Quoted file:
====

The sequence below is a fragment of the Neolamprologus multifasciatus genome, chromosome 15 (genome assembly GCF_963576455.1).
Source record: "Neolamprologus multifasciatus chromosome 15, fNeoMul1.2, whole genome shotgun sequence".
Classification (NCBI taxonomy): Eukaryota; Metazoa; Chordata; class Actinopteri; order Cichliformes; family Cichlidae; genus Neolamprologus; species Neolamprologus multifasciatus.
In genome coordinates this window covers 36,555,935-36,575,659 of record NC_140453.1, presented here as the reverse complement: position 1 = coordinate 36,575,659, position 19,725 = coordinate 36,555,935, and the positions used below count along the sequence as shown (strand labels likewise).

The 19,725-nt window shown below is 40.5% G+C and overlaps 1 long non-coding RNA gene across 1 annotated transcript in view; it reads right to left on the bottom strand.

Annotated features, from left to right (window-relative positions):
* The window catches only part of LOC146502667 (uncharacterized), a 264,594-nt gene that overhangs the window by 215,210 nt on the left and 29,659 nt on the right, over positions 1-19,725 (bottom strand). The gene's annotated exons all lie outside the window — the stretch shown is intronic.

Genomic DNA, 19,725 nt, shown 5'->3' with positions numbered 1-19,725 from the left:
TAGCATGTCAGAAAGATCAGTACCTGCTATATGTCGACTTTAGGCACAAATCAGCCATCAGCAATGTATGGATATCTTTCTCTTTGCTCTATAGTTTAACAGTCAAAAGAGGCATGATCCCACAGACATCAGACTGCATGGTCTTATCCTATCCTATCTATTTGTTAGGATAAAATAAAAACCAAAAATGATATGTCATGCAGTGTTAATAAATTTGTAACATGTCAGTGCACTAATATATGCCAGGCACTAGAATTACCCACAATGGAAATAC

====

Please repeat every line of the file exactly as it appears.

The sequence below is a fragment of the Neolamprologus multifasciatus genome, chromosome 15 (genome assembly GCF_963576455.1).
Source record: "Neolamprologus multifasciatus chromosome 15, fNeoMul1.2, whole genome shotgun sequence".
Classification (NCBI taxonomy): Eukaryota; Metazoa; Chordata; class Actinopteri; order Cichliformes; family Cichlidae; genus Neolamprologus; species Neolamprologus multifasciatus.
In genome coordinates this window covers 36,555,935-36,575,659 of record NC_140453.1, presented here as the reverse complement: position 1 = coordinate 36,575,659, position 19,725 = coordinate 36,555,935, and the positions used below count along the sequence as shown (strand labels likewise).

The 19,725-nt window shown below is 40.5% G+C and overlaps 1 long non-coding RNA gene across 1 annotated transcript in view; it reads right to left on the bottom strand.

Annotated features, from left to right (window-relative positions):
* The window catches only part of LOC146502667 (uncharacterized), a 264,594-nt gene that overhangs the window by 215,210 nt on the left and 29,659 nt on the right, over positions 1-19,725 (bottom strand). The gene's annotated exons all lie outside the window — the stretch shown is intronic.

Genomic DNA, 19,725 nt, shown 5'->3' with positions numbered 1-19,725 from the left:
TAGCATGTCAGAAAGATCAGTACCTGCTATATGTCGACTTTAGGCACAAATCAGCCATCAGCAATGTATGGATATCTTTCTCTTTGCTCTATAGTTTAACAGTCAAAAGAGGCATGATCCCACAGACATCAGACTGCATGGTCTTATCCTATCCTATCTATTTGTTAGGATAAAATAAAAACCAAAAATGATATGTCATGCAGTGTTAATAAATTTGTAACATGTCAGTGCACTAATATATGCCAGGCACTAGAATTACCCACAATGGAAATAC